Very interesting comments Melinda! As you pointed out, many educators are seeking to educate Mr. Gates on the complexities of the human mind. If only children had half the learning opportunities he grew up with, Public Education would be a better place. In fact Gates himself is a poster child for the transformative power of creative learning experience in school. He was able to mediate his learning experiences while in middle and high school, something many children will never have the opportunity to do since he has influenced policy that removes much of creative learning experience in education today. Thanks Melinda!

  2. sixtiessman says:

    Thanks for being the only one I have seen so far who has addressed Gates appropriately. To all you others contemplating writing him a letter, please do address them as Mr and Mrs Gates rather than Bill and Melinda. You should realize that you are not asking a friend for a favor; you are writing to angrily protest their view on how to improve school outcomes. I get a sick feeling in my stomach whenever I read a letter addressed in the more personal manner. These people — the heads of Computer Software Companies or Network Engineering companies — disrespect you (and what you do); they think you are little people who went into education because you love children and want to be looked up to and be thanked and admired the rest of your lives.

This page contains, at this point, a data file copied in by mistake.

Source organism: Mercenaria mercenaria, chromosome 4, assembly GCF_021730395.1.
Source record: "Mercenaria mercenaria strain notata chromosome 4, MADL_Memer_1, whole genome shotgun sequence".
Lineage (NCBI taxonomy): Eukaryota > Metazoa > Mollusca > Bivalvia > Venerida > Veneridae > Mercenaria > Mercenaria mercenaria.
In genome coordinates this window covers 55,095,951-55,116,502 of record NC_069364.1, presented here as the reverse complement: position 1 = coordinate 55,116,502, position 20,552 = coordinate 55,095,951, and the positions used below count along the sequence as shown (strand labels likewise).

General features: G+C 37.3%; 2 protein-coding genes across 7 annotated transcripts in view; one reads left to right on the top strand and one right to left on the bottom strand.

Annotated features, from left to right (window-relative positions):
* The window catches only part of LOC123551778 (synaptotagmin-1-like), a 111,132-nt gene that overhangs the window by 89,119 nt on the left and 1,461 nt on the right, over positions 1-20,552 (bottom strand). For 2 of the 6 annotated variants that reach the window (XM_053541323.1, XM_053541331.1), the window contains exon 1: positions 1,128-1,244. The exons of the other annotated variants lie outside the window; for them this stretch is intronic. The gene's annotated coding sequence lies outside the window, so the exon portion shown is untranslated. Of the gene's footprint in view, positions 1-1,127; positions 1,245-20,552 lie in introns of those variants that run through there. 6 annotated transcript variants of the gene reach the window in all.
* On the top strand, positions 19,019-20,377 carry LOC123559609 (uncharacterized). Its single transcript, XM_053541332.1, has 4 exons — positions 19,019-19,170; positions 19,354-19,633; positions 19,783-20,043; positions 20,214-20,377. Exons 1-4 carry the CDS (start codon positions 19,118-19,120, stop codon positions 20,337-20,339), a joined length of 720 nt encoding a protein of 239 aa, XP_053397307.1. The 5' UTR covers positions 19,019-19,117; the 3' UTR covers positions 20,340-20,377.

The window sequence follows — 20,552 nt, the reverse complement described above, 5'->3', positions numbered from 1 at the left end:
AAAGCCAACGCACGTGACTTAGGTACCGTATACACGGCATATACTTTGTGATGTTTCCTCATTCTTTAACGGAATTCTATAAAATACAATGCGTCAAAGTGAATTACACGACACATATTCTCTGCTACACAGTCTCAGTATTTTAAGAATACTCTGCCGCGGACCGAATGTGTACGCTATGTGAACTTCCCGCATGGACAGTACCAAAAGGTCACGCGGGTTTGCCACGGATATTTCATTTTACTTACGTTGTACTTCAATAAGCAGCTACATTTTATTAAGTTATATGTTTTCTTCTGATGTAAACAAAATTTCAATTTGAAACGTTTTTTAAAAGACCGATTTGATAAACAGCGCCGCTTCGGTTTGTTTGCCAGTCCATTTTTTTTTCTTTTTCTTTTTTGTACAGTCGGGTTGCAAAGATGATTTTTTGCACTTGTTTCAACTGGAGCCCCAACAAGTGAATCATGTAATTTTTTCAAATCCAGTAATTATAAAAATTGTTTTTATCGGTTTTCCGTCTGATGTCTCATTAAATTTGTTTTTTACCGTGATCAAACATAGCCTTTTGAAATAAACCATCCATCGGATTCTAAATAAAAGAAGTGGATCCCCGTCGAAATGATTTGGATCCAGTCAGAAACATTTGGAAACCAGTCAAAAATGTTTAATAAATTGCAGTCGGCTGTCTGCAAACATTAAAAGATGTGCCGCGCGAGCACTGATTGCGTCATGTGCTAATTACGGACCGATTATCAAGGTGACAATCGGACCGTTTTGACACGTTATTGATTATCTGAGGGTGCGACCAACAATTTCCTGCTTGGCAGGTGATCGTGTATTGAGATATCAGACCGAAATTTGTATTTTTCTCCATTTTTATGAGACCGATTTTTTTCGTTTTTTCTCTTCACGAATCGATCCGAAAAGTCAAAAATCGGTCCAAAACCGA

After being a rather disruptive student, myself, whose report cards always said; “above average intelligence but needs to apply himself more”, I hit my best run when I enrolled in Geometry. Why, you may ask? Because that was the first time my father seemed to take any interest in what I was learning, Having earned an Engineering degree himself, as a first generation American, he thought he knew the subject better than Mr. Martinez (my teacher) but he was wrong. It was at home with my father trying to prove what Martinez had said about legally trisecting an angle, that I learned about the discipline. I learned my way to study and how to think abstractly (I had ADD but would not discover that fact until I reached 55). True, I was motivated by a desire for my father’s approval. Nonetheless, the experience turned my whole life around and set a C- student on his way to getting his PH.D. in Industrial Systems Management. I have thought about Martinez every once in awhile but I never once thought about going back to see him or thank him for having faith in me. I made it on my own, mostly because I did not have the type of home or health problems that a math teacher could recognize and help me solve and also I was to proud to relate any such problems to a stranger.